These last couple weeks have been pretty rough, but also extremely necessary.  Since my DNF at Oil Creek 100, I've had plenty of time to think about what exactly happened, and worst of all, not run.  I accomplished my goal of not running for 2 entire weeks (absolutely horrible).  There is no logical conclusion here.  I funked up my hip/s.  I'm too zealous.  I over commit.  I'm a dreamer.  Yes, I most definitely could have walked the rest of the 38 miles left, but I concluded then, and resolve now that pulling out was the right decision, for me.  During the second 50k loop I kept thinking about winter.  Even though it's so freakin brutal and cold, I love it, and love going on adventures in the snow.  I cannot even imagine not being able to use my legs efficiently through such an unrelenting season.  I knew that finishing would have definite drawbacks to my everyday life in the immediate future.  I think I even ignorantly said to an aid station worker that "running consistently means way more to me than this race".  Probably not the best choice of words to people sitting in the woods for multiple hours with the intention of servicing people like me out of the goodness of their hearts, but oh well. I meant it.    I still mean it.  I feel bad that I had to step out on my commitment to the race, the perfect volunteers, and all involved, but also to the commitment I made to myself.  This will most likely happen again, so I'll be better prepared for it next time.  Let's just hope it doesn't happen TOO much.

The Funk Master

That's enough complaining for me.  Good stuff is good, and much of it has come from this hiatus.  I've even been writing a few bass lines, and have been playing a little more guitar.  It seems that I can't get past the B's in the Beatles chord book I've got.  Blackbird is the furthest I ever get unless I'm looking for a specific song.

I start this paragraph a week later than I started the first.  It's been a pretty good week in terms of life and running.  More smiles and sufficient miles.  Fortunately, I think (fingers crossed) I'm back in the saddle.   Ran 5 days this week, with 11 being the longest.  Getting back at it has been great.  I was cruising down this single track on one of my first days back just beaming, literally grinning because of how much fun I was having.  Apparently I won't be stopping the ultra/trail/wilderness thing anytime soon, hopefully never.  I did ride this thing a couple of times while I was off.  I just don't love it.  Traveling on foot is way neater.  Biking is for bikers.  Let's keep it that way.  You will definitely not see me at an Ironman, or whatever those things are.  If I could only bring every piece of equipment I own, along with an entire hydration pack, and 1500 calories for an eight mile adventure in the city park, maybe I'd be legit enough to be a biker.  Did I say that?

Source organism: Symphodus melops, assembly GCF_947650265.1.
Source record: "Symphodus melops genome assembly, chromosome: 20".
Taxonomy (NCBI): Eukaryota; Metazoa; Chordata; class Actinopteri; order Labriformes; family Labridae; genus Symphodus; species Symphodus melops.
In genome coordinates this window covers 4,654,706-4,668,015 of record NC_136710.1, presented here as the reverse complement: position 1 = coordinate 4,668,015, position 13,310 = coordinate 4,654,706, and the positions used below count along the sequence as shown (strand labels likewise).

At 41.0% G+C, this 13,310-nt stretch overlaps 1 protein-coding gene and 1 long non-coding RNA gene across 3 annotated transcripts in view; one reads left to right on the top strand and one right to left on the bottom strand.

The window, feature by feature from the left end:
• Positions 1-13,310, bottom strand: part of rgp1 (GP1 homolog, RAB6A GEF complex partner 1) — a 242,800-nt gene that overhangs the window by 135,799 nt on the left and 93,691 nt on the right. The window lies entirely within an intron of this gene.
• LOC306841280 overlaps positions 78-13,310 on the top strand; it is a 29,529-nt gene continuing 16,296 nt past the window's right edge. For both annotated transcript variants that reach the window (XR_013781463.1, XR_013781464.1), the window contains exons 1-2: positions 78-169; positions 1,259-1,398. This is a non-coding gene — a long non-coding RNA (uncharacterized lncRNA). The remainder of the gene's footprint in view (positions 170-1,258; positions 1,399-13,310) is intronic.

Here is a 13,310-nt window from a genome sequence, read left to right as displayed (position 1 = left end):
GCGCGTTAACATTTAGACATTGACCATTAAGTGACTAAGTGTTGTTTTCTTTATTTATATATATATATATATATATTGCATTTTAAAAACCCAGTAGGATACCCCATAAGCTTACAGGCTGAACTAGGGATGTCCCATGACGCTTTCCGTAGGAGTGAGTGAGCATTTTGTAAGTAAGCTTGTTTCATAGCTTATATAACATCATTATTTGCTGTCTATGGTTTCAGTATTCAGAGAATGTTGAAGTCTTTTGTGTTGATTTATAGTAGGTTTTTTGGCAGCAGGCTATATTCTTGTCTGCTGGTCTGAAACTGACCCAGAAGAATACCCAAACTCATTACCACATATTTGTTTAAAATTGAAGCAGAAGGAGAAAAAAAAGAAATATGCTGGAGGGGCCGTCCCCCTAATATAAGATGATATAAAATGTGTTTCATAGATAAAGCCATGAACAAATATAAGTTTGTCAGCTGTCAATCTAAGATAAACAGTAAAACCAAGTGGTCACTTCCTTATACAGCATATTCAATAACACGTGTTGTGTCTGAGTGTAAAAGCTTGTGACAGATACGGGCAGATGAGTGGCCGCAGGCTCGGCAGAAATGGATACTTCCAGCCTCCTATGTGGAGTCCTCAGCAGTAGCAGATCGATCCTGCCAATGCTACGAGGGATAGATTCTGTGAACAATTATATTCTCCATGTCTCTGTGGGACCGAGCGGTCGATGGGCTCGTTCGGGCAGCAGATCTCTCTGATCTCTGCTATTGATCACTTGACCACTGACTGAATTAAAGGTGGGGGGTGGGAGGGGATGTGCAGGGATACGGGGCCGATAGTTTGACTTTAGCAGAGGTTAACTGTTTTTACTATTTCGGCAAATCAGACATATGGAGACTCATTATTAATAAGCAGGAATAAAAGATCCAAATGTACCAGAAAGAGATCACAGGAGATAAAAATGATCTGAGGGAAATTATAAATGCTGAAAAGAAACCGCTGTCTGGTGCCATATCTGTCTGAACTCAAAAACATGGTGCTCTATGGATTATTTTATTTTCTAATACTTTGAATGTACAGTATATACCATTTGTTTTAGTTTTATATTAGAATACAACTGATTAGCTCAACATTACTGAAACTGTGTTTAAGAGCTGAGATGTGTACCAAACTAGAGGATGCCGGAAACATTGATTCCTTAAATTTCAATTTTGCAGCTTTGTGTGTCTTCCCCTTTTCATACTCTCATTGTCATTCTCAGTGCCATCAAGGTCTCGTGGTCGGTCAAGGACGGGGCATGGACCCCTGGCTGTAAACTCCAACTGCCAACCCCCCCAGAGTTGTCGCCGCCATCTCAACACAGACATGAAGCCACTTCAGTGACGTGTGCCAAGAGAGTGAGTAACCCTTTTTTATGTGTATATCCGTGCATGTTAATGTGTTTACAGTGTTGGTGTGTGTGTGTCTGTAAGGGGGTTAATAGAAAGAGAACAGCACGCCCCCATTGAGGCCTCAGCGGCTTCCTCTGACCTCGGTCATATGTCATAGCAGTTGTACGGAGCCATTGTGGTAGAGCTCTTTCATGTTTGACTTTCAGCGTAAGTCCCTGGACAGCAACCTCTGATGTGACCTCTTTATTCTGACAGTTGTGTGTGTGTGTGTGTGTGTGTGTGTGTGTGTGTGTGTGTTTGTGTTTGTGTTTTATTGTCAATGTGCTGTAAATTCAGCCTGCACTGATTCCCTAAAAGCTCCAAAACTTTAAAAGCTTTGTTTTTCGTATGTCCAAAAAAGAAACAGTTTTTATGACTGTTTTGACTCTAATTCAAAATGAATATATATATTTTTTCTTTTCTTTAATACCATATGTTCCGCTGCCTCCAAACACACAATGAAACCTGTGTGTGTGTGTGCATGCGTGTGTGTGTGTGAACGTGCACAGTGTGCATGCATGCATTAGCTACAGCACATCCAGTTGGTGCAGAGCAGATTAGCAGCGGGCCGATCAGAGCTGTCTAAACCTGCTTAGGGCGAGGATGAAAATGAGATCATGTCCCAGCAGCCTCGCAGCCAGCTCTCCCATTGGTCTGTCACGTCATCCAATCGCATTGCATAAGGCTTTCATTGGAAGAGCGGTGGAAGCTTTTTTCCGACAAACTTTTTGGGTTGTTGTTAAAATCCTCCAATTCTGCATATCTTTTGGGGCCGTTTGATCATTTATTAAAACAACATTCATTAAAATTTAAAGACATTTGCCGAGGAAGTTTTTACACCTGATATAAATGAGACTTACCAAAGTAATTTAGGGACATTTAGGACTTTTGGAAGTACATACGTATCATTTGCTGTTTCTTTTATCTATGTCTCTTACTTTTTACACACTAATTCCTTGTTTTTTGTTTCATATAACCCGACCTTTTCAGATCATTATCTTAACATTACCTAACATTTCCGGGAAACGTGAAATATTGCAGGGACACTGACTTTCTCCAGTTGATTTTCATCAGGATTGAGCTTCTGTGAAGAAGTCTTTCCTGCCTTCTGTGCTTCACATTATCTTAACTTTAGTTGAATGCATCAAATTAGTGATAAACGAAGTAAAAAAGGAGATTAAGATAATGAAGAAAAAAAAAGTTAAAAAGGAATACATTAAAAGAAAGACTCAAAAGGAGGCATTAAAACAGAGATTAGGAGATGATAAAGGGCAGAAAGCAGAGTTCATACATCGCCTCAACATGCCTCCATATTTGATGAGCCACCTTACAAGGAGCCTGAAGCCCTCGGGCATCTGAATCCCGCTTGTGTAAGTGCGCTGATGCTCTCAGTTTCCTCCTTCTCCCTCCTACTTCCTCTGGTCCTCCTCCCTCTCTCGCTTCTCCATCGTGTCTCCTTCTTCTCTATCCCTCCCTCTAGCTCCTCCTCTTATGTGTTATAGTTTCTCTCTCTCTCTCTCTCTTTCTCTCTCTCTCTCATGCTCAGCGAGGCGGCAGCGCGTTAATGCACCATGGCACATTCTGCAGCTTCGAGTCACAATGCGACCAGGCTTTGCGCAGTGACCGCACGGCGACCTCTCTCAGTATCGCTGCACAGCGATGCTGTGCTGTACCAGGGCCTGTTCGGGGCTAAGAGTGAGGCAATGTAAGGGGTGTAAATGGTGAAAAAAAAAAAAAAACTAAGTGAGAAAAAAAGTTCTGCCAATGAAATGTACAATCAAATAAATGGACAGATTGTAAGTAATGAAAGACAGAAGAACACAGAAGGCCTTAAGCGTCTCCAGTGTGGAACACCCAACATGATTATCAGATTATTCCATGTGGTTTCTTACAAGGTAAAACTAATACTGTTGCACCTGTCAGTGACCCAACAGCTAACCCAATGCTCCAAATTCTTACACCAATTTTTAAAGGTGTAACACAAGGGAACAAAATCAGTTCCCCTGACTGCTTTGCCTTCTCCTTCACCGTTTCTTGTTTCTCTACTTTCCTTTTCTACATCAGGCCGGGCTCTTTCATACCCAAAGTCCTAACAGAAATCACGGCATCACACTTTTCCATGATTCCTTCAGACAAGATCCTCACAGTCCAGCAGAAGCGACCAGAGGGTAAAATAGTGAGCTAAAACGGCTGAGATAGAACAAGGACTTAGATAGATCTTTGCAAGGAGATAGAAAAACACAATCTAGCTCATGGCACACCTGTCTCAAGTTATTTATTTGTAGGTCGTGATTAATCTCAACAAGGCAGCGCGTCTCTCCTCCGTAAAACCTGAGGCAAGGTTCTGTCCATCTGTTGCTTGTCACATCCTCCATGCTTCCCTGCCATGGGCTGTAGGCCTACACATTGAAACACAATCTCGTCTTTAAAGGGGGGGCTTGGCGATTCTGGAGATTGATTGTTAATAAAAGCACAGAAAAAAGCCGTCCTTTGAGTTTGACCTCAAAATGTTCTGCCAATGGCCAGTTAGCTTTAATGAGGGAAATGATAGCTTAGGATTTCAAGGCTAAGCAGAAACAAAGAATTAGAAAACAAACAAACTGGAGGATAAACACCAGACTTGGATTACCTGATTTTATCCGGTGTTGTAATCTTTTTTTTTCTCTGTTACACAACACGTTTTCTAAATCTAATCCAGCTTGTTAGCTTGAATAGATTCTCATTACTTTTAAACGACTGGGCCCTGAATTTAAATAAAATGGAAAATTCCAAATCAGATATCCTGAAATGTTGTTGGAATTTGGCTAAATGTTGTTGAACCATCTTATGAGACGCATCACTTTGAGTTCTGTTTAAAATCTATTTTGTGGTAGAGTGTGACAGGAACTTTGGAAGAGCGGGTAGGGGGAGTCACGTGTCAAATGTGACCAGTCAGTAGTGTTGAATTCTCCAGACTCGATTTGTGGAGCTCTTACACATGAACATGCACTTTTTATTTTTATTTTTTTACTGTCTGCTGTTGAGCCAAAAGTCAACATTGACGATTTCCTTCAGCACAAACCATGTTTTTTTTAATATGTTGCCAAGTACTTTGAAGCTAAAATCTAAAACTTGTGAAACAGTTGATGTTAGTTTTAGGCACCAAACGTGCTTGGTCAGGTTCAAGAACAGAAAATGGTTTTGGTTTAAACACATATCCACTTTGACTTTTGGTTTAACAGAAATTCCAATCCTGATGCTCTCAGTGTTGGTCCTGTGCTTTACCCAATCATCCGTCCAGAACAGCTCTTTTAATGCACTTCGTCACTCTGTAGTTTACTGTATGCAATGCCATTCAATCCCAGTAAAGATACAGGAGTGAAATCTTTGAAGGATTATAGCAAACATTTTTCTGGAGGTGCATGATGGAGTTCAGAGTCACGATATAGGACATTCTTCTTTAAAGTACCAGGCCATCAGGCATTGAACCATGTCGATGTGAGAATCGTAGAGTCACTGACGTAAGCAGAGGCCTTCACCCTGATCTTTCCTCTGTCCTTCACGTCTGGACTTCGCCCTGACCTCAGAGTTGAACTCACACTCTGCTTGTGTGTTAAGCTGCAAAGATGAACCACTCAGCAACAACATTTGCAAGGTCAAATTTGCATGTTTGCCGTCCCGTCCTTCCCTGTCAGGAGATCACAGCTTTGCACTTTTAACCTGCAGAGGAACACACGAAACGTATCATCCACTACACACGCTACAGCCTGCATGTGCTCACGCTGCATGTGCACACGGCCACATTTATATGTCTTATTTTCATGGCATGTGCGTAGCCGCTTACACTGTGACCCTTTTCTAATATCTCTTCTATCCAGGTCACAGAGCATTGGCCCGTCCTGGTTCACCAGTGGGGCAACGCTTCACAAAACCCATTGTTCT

Great thought...or big joke?

Besides regaining the ability to run, time off has sparked some serious inspiration, and ideas for future endeavors.  Though I could sit and write about this all day, I've got a few immediate goals that take precedence.  First, I am not running the Marshall Mangler 50k this year, even though I desperately want to turn that 2nd place into a 1st.  Over the last year I've come to the conclusion that I cannot toe the line at any race, and just run it for "fun".  Therefore, I think November 10th is slightly ambitious considering my past month, plus I want to just run for running's sake.  So, I think I'll just go volunteer instead.  However, Table Rock 54 mile is going to happen.  I can't wait to indulge in The Smokey Mountains. It was my first 50 miler last year.  I placed 6th.  I hope to improve my time, hopefully run well, and most importantly enjoy the N.C. mountains with friends, and my sister Lindsay.  After Table Rock, the season is over.  I will not race again until April, but there will be plenty of adventures, to say the least.  I hope this includes many old and new friends, in many old and new places.

A man named Courtney Campbell is in my sights.  He also happens to be one of my biggest inspirations at this point.  He is the course record holder of the Laurel Highlands Ultra (10:43 in 1998).  Since 1998, no one has come even close to Courtney's record.  I won in 12:05 last year, and that was like, the 13th fastest time, with 3 of the top times from Courtney himself.  I've been stalking his accomplishments via Google, and can't help but dream about someday lowering that time.  This guy is no joke.  He's set FKTs (fastest known times) on a few trails (though beaten), and won a ridiculous amount of races.  His accomplishments are huge.  I hope to meet this dude someday.  I also hope to break his Laurel time, even if it takes 15 years or more.

After Laurel, I will hopefully be focussing on the Eastern States 100 in the most remote part of Pennsylvania.  This race is going to be disgustingly hard. I can't wait.

Other than these two races, I'm just going to wing it.  Planning so far in advance is hard, especially when you're not certain about what the future holds.

"What gets you up in the morning?" was the question I stumbled upon just the other day.  I always take seriously to these types of trivial things.  Of course, my mind wandered and eventually came across this Hendrix interview.

This entire interview on Cavett is great.  He was a pioneer in thinking, first, and of guitar second.  Jimi certainly had his way with words.  He also seemed to be a genuinely kind, and decent person, something we all forget to be, sometimes more frequently than not.

To end,  I'd like to share a song (or entire album if you want) in memory of Lou Reed, who just died.  My friend Eric got me into Velvet Underground not too long ago, and I'm thankful for it.